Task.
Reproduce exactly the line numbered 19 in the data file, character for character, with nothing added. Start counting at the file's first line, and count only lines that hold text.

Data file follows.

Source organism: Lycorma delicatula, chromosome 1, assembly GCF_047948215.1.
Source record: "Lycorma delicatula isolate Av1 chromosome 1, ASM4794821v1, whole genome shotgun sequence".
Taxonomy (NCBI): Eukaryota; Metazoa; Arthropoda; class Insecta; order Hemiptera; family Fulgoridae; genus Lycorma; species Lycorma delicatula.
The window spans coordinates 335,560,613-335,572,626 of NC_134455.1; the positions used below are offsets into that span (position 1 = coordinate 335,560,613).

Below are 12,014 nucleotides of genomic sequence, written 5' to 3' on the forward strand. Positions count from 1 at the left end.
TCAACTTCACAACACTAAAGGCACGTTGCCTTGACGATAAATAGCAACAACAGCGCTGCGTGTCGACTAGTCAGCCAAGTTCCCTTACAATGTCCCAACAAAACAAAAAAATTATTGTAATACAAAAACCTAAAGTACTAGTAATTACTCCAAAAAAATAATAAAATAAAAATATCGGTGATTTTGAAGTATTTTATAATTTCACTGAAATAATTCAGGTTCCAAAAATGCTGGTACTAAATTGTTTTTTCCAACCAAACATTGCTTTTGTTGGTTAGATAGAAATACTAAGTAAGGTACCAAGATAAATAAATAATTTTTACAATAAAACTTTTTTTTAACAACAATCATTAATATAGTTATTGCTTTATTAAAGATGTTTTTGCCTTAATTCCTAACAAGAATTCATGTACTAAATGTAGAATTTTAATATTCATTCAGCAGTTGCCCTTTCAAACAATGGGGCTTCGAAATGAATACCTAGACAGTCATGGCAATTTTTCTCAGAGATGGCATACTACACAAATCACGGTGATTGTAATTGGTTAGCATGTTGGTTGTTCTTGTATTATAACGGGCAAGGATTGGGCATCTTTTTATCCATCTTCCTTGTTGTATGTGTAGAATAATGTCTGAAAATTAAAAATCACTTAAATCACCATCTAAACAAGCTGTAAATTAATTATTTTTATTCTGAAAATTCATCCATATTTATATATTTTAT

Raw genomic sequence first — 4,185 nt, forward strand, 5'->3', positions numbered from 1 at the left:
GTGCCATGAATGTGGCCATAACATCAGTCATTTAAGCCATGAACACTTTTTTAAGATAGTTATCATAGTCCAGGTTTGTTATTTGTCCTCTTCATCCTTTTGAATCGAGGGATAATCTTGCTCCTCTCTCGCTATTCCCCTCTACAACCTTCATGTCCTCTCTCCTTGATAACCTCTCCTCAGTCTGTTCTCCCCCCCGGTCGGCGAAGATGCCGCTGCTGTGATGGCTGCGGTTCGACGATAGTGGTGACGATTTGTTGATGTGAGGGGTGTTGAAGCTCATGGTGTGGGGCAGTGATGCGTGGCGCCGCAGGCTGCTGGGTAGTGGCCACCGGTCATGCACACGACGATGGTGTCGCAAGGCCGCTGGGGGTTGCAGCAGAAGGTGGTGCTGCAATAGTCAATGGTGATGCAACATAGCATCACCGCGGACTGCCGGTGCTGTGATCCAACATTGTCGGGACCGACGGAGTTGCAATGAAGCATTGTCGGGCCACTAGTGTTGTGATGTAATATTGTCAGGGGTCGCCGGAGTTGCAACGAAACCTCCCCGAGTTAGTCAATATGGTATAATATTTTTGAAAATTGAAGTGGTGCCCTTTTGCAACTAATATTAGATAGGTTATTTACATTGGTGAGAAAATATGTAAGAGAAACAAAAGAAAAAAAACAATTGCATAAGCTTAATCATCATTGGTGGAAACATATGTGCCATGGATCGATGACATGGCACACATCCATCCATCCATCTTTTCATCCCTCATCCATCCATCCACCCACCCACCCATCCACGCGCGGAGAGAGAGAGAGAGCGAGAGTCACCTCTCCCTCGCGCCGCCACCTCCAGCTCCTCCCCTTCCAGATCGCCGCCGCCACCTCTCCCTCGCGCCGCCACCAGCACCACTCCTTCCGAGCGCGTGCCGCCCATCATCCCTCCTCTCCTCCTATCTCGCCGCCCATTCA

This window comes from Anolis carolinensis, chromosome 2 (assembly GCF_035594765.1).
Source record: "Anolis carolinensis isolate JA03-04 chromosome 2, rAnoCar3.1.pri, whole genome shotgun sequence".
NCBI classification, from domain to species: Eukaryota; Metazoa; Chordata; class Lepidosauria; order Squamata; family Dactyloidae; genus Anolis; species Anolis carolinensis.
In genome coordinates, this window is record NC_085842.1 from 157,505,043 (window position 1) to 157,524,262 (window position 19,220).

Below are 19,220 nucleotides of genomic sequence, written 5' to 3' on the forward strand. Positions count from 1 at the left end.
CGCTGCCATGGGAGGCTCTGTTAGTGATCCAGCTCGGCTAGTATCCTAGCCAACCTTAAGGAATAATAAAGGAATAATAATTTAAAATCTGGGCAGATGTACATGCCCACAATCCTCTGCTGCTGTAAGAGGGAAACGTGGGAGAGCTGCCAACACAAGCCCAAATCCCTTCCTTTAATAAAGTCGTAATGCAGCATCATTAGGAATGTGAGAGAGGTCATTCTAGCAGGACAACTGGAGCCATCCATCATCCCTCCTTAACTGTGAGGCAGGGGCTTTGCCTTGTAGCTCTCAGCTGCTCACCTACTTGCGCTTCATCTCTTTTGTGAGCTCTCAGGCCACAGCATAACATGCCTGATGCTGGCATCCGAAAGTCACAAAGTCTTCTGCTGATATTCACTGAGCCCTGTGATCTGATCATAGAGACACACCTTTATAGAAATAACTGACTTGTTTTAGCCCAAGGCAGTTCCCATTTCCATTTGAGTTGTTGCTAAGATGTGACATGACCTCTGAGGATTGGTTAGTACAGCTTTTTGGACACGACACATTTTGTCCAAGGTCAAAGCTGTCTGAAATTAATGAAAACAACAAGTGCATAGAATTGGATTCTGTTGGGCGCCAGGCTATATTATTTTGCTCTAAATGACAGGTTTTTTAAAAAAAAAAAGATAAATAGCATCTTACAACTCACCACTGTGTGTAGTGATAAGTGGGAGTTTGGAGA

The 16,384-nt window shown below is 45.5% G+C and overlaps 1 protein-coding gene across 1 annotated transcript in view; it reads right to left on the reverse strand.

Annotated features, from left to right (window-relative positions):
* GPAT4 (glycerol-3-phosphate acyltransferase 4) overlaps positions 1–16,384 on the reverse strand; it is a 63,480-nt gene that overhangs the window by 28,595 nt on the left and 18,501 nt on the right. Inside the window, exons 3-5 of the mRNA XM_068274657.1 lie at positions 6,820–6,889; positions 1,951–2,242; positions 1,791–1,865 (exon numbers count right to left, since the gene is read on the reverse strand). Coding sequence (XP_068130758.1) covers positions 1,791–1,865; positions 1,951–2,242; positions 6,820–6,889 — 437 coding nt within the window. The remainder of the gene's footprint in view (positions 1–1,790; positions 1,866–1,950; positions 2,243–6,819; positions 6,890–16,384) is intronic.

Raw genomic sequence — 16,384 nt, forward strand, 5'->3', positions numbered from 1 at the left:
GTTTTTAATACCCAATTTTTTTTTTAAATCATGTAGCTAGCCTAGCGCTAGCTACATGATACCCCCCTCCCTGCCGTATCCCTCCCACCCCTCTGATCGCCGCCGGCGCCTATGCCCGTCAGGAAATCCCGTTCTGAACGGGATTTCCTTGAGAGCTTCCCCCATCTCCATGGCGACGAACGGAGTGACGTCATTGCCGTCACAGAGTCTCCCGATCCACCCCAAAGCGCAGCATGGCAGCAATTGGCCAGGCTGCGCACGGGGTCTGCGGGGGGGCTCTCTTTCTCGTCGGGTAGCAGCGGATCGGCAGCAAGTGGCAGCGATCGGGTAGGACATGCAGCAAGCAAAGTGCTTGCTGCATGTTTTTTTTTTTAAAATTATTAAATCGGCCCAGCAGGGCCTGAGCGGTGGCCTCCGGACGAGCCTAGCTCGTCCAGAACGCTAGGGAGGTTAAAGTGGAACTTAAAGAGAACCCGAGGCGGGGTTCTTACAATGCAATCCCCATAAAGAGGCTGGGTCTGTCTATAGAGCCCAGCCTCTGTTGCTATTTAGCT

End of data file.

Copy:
GTTTTTAATACCCAATTTTTTTTTTAAATCATGTAGCTAGCCTAGCGCTAGCTACATGATACCCCCCTCCCTGCCGTATCCCTCCCACCCCTCTGATCGCCGCCGGCGCCTATGCCCGTCAGGAAATCCCGTTCTGAACGGGATTTCCTTGAGAGCTTCCCCCATCTCCATGGCGACGAACGGAGTGACGTCATTGCCGTCACAGAGTCTCCCGATCCACCCCAAAGCGCAGCATGGCAGCAATTGGCCAGGCTGCGCACGGGGTCTGCGGGGGGGCTCTCTTTCTCGTCGGGTAGCAGCGGATCGGCAGCAAGTGGCAGCGATCGGGTAGGACATGCAGCAAGCAAAGTGCTTGCTGCATGTTTTTTTTTTTAAAATTATTAAATCGGCCCAGCAGGGCCTGAGCGGTGGCCTCCGGACGAGCCTAGCTCGTCCAGAACGCTAGGGAGGTTAAAGTGGAACTTAAAGAGAACCCGAGGCGGGGTTCTTACAATGCAATCCCCATAAAGAGGCTGGGTCTGTCTATAGAGCCCAGCCTCTGTTGCTATTTAGCT